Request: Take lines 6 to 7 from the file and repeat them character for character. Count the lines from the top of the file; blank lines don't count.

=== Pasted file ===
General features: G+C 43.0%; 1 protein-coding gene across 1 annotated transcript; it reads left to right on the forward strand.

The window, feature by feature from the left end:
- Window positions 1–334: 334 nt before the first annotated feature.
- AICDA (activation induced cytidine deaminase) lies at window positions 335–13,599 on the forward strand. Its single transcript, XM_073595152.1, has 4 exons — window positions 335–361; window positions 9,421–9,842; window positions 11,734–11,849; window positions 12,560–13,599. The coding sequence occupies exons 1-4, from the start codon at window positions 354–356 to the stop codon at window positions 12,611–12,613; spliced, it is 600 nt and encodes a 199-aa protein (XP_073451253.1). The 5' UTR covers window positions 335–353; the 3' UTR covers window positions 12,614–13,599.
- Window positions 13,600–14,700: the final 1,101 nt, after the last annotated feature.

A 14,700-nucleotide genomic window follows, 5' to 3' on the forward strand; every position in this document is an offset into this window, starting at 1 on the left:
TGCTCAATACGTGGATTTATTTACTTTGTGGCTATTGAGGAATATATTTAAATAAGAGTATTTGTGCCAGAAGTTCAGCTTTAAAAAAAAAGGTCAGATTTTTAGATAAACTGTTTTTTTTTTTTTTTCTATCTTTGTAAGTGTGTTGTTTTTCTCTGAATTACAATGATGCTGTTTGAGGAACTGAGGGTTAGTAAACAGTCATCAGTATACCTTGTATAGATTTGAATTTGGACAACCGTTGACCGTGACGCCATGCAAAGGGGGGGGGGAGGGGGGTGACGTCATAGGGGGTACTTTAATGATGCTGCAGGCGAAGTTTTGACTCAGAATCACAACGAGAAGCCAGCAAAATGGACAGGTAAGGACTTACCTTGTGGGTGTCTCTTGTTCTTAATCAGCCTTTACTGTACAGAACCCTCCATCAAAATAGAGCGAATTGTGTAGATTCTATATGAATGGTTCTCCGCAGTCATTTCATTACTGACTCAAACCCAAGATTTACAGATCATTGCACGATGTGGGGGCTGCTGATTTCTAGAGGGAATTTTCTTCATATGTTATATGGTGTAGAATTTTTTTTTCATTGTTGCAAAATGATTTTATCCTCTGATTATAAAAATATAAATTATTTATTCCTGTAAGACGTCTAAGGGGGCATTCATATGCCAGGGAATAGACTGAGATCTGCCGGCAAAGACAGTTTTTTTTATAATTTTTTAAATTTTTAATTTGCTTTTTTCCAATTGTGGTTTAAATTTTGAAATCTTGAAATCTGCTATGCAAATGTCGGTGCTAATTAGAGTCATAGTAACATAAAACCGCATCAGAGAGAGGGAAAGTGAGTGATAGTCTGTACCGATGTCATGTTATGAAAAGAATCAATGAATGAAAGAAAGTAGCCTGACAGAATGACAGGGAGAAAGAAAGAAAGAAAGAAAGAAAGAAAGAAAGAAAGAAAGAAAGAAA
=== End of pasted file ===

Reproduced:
A 14,700-nucleotide genomic window follows, 5' to 3' on the forward strand; every position in this document is an offset into this window, starting at 1 on the left:
TGCTCAATACGTGGATTTATTTACTTTGTGGCTATTGAGGAATATATTTAAATAAGAGTATTTGTGCCAGAAGTTCAGCTTTAAAAAAAAAGGTCAGATTTTTAGATAAACTGTTTTTTTTTTTTTTTCTATCTTTGTAAGTGTGTTGTTTTTCTCTGAATTACAATGATGCTGTTTGAGGAACTGAGGGTTAGTAAACAGTCATCAGTATACCTTGTATAGATTTGAATTTGGACAACCGTTGACCGTGACGCCATGCAAAGGGGGGGGGGAGGGGGGTGACGTCATAGGGGGTACTTTAATGATGCTGCAGGCGAAGTTTTGACTCAGAATCACAACGAGAAGCCAGCAAAATGGACAGGTAAGGACTTACCTTGTGGGTGTCTCTTGTTCTTAATCAGCCTTTACTGTACAGAACCCTCCATCAAAATAGAGCGAATTGTGTAGATTCTATATGAATGGTTCTCCGCAGTCATTTCATTACTGACTCAAACCCAAGATTTACAGATCATTGCACGATGTGGGGGCTGCTGATTTCTAGAGGGAATTTTCTTCATATGTTATATGGTGTAGAATTTTTTTTTCATTGTTGCAAAATGATTTTATCCTCTGATTATAAAAATATAAATTATTTATTCCTGTAAGACGTCTAAGGGGGCATTCATATGCCAGGGAATAGACTGAGATCTGCCGGCAAAGACAGTTTTTTTTATAATTTTTTAAATTTTTAATTTGCTTTTTTCCAATTGTGGTTTAAATTTTGAAATCTTGAAATCTGCTATGCAAATGTCGGTGCTAATTAGAGTCATAGTAACATAAAACCGCATCAGAGAGAGGGAAAGTGAGTGATAGTCTGTACCGATGTCATGTTATGAAAAGAATCAATGAATGAAAGAAAGTAGCCTGACAGAATGACAGGGAGAAAGAAAGAAAGAAAGAAAGAAAGAAAGAAAGAAAGAAAGAAAGAAA